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Deidre's Book Reviews

Once Upon A Time
True Believer
The Tale of Despereaux
The Giver
The First Part Last
A Single Shard
How Angel Peterson Got His Name
SHAKA: King of the Zulus
The Gold Cadillac
Freedman's Voice that Challenged A Nation
Messages in the Mailbox
Seymour's Stars
Author Study: Joyce Carol Thomas
My Favorite Joyce Carol Thomas Books
Suggested Response Activity
Review of Thomas's Hush Songs
Review of Thomas's Gingerbread Days
Ride a Purple Pelican
My Momma Likes to Say
My Man Blue
Beast Feast
The Stinky Cheese Man
Once Upon A Time
My Friend Rabbit
Caring for Your Pets
Two Bad Ants

Daly, Niki. 2003. ONCE UPON A TIME. New York: Farrar,

               Straus and Giroux. ISBN: 0-374-35633-5


Once Upon a Time is a wonderful tale about a young South African girl, Sarie, who struggles when she reads aloud in class.  Every time her schoolteacher says, "take out your reading books," Sarie panics.  The words in the book cause her to stumble.  It becomes rather hard for Sarie because not only does she have trouble reading but a couple of her classmates also make fun of Sarie as she struggles to read aloud.


Sarie's Auntie Anna, understands her problems and tries to encourage Sarie to read.  Every Sunday, Auntie Anna and Sarie sit in a broken down car and Sarie pretends to drive far, far away on imaginary trips.  Sarie and her aunt have a caring relationship and they talk about everything - including Sarie's reading problem.  One day, Sarie finds a book about Cinderella in the old car.  Sarie and Auntie Anna read the book together.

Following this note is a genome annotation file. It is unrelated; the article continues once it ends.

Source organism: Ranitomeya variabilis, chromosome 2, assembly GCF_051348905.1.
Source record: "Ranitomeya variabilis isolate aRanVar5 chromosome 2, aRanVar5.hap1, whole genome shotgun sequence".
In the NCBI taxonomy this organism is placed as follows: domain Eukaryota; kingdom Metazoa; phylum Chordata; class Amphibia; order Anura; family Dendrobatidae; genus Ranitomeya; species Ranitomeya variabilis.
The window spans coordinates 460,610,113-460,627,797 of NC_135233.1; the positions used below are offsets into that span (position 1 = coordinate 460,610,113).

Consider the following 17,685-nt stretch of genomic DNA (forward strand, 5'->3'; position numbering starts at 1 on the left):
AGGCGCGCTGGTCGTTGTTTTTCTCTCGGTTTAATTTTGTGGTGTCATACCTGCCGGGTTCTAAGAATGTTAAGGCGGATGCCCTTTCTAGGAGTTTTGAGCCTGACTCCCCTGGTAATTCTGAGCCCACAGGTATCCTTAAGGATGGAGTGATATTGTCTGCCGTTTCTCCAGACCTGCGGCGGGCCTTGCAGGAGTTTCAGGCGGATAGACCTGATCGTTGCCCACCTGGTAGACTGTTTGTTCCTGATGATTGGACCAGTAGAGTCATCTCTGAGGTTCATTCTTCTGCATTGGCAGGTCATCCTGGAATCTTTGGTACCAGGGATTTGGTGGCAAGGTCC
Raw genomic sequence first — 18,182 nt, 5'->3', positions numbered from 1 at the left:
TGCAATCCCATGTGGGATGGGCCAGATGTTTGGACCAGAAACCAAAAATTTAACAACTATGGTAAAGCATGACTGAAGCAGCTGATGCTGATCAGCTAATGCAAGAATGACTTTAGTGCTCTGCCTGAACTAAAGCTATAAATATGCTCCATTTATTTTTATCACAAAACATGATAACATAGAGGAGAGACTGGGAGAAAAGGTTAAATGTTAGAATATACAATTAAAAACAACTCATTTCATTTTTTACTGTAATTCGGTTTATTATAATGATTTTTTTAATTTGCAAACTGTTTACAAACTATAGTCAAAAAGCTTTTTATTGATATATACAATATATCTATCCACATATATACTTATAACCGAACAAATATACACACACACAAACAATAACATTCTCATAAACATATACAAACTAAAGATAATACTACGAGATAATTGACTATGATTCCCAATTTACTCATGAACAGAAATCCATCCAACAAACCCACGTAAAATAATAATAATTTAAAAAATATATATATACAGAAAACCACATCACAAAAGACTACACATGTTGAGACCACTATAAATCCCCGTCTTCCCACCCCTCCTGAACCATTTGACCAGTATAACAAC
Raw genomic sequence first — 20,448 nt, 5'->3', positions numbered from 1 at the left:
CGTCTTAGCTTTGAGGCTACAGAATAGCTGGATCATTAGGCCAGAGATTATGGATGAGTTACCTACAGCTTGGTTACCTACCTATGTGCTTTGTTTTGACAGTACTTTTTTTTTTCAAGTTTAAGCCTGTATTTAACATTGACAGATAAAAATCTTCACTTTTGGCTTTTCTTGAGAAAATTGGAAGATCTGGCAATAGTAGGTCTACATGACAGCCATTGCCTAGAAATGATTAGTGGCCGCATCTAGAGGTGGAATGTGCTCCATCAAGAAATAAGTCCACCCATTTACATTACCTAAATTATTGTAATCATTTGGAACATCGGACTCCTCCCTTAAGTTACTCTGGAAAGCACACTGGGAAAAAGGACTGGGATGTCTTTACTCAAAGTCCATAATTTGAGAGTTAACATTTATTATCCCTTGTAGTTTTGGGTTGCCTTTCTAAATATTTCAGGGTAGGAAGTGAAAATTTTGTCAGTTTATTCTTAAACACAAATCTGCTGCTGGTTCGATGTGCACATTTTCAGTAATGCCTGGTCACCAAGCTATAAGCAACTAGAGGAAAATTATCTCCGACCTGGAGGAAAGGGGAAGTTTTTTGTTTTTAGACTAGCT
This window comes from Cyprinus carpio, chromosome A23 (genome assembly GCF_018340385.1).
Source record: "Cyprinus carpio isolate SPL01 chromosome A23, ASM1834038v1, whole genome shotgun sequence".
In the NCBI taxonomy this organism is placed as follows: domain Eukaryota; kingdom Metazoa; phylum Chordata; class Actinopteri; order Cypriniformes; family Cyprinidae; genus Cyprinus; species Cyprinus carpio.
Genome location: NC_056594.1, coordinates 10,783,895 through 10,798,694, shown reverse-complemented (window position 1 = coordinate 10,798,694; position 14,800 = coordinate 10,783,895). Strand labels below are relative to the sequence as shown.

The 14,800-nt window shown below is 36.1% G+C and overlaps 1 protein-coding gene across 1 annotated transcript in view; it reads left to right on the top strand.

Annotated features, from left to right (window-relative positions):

Auntie Anna helps Sarie with the words that she stumbles over.  The more the two read the Cinderella book, the more Sarie becomes comfortable with reading aloud.  The Cinderella book allows Sarie to use her imagination - and she dances around like a princess herself imitating Cinderella.  By the end of the tale, Sarie has overcome her fear of reading aloud.


This tale's illustrations help cater to the setting - showing the colorful skies of the South African Karoo.  The mention of the hot, dry air in the first sentence helps also to convey the setting to the reader.  The story encourages young readers to keep trying and to not give up on reading.  It even made me realize that sometimes it just takes the right book to inspire someone. 


Once Upon a Time provides a calming feeling to having someone that understands your problems and fears, and letting you know that you are capable of success.  As in most traditional tales, Sarie's character is single-faceted and does not change throughout the story.  She has the basic human trait of being good and honest.


The plot is fairly simple and surely shows Sarie's success obtained for reading.  The theme addressed in the story could easily be perseverance and encouragement.  It is interesting how the author has named the town where Sarie lives, "Hopefield." The illustrations of the story are full of dreamlike quality and the colors mix perfectly across the pages.  This adds a very soothing touch to the flow of the text. 


The story is not easily categorized as a particular type of traditional fantasy.  The closest definition is that of a realistic tale.  Although there is no evidence of the story being truly nonfiction, the events in the story are not far fetched and could actually be real.  This is definitely not a tall tale- with exaggeration as a main component.


It is considerable enough to claim Once Upon a Time as a fable.  It teaches a lesson and to some extent, concludes with a moral (even though it was not written out).  The moral could be "it is wiser to look for inspiration than to give up."



Last updated: February 10, 2005

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